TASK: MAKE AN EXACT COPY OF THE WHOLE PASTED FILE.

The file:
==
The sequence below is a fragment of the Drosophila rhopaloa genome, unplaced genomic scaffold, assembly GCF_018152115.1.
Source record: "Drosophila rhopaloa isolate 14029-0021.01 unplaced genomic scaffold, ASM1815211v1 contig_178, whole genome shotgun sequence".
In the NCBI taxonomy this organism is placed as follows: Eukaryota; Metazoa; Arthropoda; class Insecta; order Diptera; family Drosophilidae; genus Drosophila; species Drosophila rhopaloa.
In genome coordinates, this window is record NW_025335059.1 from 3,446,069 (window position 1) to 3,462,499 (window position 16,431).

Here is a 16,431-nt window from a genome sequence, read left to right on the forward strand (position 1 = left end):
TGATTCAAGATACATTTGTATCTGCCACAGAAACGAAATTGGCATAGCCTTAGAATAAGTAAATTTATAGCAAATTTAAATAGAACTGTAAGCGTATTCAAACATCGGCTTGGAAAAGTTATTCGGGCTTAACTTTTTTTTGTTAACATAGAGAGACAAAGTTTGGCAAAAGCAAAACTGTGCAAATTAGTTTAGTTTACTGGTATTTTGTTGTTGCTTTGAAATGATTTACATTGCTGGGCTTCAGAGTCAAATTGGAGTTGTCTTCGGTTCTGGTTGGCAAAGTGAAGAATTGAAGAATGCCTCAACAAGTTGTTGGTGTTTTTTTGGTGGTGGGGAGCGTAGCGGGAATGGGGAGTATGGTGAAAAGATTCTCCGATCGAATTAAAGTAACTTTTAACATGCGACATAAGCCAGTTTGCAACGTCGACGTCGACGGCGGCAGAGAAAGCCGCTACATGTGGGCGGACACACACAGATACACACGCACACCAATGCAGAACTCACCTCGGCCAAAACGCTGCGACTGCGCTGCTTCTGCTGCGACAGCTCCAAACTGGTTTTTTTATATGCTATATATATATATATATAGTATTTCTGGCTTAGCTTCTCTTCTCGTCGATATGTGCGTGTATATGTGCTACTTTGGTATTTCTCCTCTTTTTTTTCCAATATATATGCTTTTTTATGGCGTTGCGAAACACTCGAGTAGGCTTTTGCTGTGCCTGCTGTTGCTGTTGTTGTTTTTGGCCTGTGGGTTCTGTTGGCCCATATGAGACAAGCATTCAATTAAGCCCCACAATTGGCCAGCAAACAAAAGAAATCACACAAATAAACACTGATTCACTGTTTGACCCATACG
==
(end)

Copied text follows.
The sequence below is a fragment of the Drosophila rhopaloa genome, unplaced genomic scaffold, assembly GCF_018152115.1.
Source record: "Drosophila rhopaloa isolate 14029-0021.01 unplaced genomic scaffold, ASM1815211v1 contig_178, whole genome shotgun sequence".
In the NCBI taxonomy this organism is placed as follows: Eukaryota; Metazoa; Arthropoda; class Insecta; order Diptera; family Drosophilidae; genus Drosophila; species Drosophila rhopaloa.
In genome coordinates, this window is record NW_025335059.1 from 3,446,069 (window position 1) to 3,462,499 (window position 16,431).

Here is a 16,431-nt window from a genome sequence, read left to right on the forward strand (position 1 = left end):
TGATTCAAGATACATTTGTATCTGCCACAGAAACGAAATTGGCATAGCCTTAGAATAAGTAAATTTATAGCAAATTTAAATAGAACTGTAAGCGTATTCAAACATCGGCTTGGAAAAGTTATTCGGGCTTAACTTTTTTTTGTTAACATAGAGAGACAAAGTTTGGCAAAAGCAAAACTGTGCAAATTAGTTTAGTTTACTGGTATTTTGTTGTTGCTTTGAAATGATTTACATTGCTGGGCTTCAGAGTCAAATTGGAGTTGTCTTCGGTTCTGGTTGGCAAAGTGAAGAATTGAAGAATGCCTCAACAAGTTGTTGGTGTTTTTTTGGTGGTGGGGAGCGTAGCGGGAATGGGGAGTATGGTGAAAAGATTCTCCGATCGAATTAAAGTAACTTTTAACATGCGACATAAGCCAGTTTGCAACGTCGACGTCGACGGCGGCAGAGAAAGCCGCTACATGTGGGCGGACACACACAGATACACACGCACACCAATGCAGAACTCACCTCGGCCAAAACGCTGCGACTGCGCTGCTTCTGCTGCGACAGCTCCAAACTGGTTTTTTTATATGCTATATATATATATATATAGTATTTCTGGCTTAGCTTCTCTTCTCGTCGATATGTGCGTGTATATGTGCTACTTTGGTATTTCTCCTCTTTTTTTTCCAATATATATGCTTTTTTATGGCGTTGCGAAACACTCGAGTAGGCTTTTGCTGTGCCTGCTGTTGCTGTTGTTGTTTTTGGCCTGTGGGTTCTGTTGGCCCATATGAGACAAGCATTCAATTAAGCCCCACAATTGGCCAGCAAACAAAAGAAATCACACAAATAAACACTGATTCACTGTTTGACCCATACG